Constructor - May/June 2017 - 22
Front-loading the project with extensive planning, says Muldowney, was the
gamble that proved it was anything but.
quantity at Daytona with say, a current
NFL stadium, it's about 50 percent more
capacity in all of those aspects for at
least 25 percent of the overall cost."
It proves, he says, that projects such
as these can be done very efficiently
with the right approach.
"If egos don't get involved," he adds.
"You cannot get carried away with
what I call 'frou frou.'"
They eliminated much of the frou
frou by working closely, and early,
with designers. "We focused on value
enhancements and cost savings."
McFadden says much of the savings
fell under the categories of aesthetic.
"It's the difference between a million-dollar home and a three-quartermillion-dollar home," he surmises.
"Do you need a glass backsplash or is
tile okay? Do you need terrazzo floors
or will polished concrete work? A lot
was just putting it in perspective. We'd
ask, 'Is this revenue generating? Is it
22 constructor | M AY/ JU N E 2017
equired by code? Is it going to change
that fan experience?' We stayed true
to those three things in almost every
conversation we had."
There were five major races during the construction phase, and the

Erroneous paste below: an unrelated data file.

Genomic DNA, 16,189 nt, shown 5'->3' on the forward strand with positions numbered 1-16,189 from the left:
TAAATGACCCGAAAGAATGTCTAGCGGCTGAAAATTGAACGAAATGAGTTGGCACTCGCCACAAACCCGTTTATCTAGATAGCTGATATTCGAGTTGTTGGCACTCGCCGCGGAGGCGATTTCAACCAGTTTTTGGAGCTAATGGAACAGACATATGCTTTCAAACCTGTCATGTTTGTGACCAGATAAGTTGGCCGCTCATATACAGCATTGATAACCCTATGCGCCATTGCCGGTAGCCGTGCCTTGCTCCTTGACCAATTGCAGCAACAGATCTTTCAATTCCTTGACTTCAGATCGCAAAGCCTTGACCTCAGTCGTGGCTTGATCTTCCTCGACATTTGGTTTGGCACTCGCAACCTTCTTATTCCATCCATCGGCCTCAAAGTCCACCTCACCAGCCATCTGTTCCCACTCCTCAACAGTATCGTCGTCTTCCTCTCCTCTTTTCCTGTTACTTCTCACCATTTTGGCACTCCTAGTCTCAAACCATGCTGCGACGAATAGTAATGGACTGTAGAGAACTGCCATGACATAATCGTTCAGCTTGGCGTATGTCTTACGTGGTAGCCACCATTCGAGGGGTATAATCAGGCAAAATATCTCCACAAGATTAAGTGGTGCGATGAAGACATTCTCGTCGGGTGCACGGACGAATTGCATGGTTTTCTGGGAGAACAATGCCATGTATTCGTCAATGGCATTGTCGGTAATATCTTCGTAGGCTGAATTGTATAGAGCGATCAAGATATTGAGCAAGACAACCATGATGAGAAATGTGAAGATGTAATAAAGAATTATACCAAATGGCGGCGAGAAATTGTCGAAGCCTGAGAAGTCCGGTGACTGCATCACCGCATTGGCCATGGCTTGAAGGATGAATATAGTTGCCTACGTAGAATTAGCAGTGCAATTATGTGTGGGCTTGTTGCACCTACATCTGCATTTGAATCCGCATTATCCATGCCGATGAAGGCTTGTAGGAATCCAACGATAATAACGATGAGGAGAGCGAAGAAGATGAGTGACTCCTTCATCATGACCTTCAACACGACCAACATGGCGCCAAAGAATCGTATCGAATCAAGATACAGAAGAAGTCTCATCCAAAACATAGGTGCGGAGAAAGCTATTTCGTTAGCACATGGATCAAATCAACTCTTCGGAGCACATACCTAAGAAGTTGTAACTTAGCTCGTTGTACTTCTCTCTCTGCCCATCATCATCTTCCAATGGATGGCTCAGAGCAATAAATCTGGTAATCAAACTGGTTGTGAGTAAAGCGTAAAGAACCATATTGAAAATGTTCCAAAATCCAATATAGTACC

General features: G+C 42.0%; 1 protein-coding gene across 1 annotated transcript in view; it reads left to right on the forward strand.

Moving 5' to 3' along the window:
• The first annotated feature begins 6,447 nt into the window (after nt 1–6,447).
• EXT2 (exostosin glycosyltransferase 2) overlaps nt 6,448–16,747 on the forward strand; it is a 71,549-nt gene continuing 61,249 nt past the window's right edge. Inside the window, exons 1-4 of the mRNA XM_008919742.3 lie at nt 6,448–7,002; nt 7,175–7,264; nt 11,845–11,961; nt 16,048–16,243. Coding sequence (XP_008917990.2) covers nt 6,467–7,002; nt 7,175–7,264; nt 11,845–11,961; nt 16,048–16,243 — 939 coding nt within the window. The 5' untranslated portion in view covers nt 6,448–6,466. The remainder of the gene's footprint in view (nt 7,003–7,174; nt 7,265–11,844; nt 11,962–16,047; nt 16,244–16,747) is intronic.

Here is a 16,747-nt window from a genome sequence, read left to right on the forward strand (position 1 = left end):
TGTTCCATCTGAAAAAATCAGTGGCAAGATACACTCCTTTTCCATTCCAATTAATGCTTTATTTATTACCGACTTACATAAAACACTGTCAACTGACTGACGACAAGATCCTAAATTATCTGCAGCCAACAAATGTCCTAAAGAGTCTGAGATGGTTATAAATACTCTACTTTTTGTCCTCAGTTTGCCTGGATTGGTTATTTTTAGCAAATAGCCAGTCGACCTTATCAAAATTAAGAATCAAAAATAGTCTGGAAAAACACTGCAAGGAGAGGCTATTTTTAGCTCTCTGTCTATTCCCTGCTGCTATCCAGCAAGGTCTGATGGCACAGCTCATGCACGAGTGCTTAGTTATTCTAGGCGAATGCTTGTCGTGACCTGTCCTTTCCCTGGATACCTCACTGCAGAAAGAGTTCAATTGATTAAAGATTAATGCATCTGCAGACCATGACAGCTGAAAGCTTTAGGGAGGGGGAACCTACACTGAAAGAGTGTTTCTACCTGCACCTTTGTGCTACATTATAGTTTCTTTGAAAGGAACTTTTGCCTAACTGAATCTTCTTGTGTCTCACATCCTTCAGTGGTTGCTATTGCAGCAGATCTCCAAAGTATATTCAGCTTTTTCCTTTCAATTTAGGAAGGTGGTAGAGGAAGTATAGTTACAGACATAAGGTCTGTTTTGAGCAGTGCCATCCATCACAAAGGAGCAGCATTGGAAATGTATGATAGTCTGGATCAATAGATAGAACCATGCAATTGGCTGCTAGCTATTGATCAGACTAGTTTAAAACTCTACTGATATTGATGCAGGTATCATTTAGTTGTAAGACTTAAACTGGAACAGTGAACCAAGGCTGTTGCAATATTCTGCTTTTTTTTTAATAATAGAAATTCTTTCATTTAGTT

Barton Malow team was tasked with
maintaining a 100,000-seat capacity
for each of them. This wasn't just a
matter of numbers, either.
"It was identifying the seat manifest eight to 10 months in advance
because once a specific seat is sold, it
has to be there," McFadden explains.
"And then ensuring safe access for
the person in that seat, and all the
amenities, the restaurants, the concessions ...."
This had to be done for each separate event, and although the track had
a seating manifest, it's not designed
to be useful for a general contractor.
"The manifest is divided by seat sections - Earnhardt, Petty, and so forth,"
says McFadden. "But in the construction
world, we need to look at it by column
lines. These are our grids. I was actually
one of the poor souls that physically went
out and counted seats to ensure we knew
how many were in each row - we made
our own manifest."
Lots of counting, lots of planning -
then overlaying the information into the
construction schedule. Using 3D imagery, then tying the model to the overall
schedule, the Barton Malow team was
able to show ISC exactly what the seating would look like for each event from
the Rolex Race to the Daytona 500 to the
Coke Zero 400.
"It was all about making sure that the
fans felt they were paramount throughout the course of construction," says
McFadden. "We had over a quarter of a
million visitors come through our construction site while we were building